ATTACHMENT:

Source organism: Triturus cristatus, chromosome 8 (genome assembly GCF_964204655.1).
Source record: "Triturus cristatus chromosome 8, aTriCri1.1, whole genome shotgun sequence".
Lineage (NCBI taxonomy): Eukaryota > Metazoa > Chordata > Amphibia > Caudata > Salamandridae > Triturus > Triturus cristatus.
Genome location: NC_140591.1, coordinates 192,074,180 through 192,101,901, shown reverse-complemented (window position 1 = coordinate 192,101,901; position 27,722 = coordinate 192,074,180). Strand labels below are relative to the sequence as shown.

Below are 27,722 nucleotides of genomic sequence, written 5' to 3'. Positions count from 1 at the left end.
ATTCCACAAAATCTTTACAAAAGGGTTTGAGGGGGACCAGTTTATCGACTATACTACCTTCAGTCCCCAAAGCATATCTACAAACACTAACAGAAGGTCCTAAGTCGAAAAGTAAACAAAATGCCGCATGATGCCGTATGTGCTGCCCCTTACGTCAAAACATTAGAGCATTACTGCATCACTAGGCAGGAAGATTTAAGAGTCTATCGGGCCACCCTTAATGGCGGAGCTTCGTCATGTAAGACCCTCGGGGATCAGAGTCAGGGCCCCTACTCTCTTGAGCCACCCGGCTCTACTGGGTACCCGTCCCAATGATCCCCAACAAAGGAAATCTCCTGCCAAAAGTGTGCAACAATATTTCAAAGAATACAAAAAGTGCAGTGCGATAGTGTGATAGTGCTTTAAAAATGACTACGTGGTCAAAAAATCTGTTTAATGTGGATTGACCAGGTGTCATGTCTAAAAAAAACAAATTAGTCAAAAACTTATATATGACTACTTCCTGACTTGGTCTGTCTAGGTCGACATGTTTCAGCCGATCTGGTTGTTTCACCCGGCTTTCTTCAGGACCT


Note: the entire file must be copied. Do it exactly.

Source organism: Triturus cristatus, chromosome 8 (genome assembly GCF_964204655.1).
Source record: "Triturus cristatus chromosome 8, aTriCri1.1, whole genome shotgun sequence".
Lineage (NCBI taxonomy): Eukaryota > Metazoa > Chordata > Amphibia > Caudata > Salamandridae > Triturus > Triturus cristatus.
Genome location: NC_140591.1, coordinates 192,074,180 through 192,101,901, shown reverse-complemented (window position 1 = coordinate 192,101,901; position 27,722 = coordinate 192,074,180). Strand labels below are relative to the sequence as shown.

Below are 27,722 nucleotides of genomic sequence, written 5' to 3'. Positions count from 1 at the left end.
ATTCCACAAAATCTTTACAAAAGGGTTTGAGGGGGACCAGTTTATCGACTATACTACCTTCAGTCCCCAAAGCATATCTACAAACACTAACAGAAGGTCCTAAGTCGAAAAGTAAACAAAATGCCGCATGATGCCGTATGTGCTGCCCCTTACGTCAAAACATTAGAGCATTACTGCATCACTAGGCAGGAAGATTTAAGAGTCTATCGGGCCACCCTTAATGGCGGAGCTTCGTCATGTAAGACCCTCGGGGATCAGAGTCAGGGCCCCTACTCTCTTGAGCCACCCGGCTCTACTGGGTACCCGTCCCAATGATCCCCAACAAAGGAAATCTCCTGCCAAAAGTGTGCAACAATATTTCAAAGAATACAAAAAGTGCAGTGCGATAGTGTGATAGTGCTTTAAAAATGACTACGTGGTCAAAAAATCTGTTTAATGTGGATTGACCAGGTGTCATGTCTAAAAAAAACAAATTAGTCAAAAACTTATATATGACTACTTCCTGACTTGGTCTGTCTAGGTCGACATGTTTCAGCCGATCTGGTTGTTTCACCCGGCTTTCTTCAGGACCT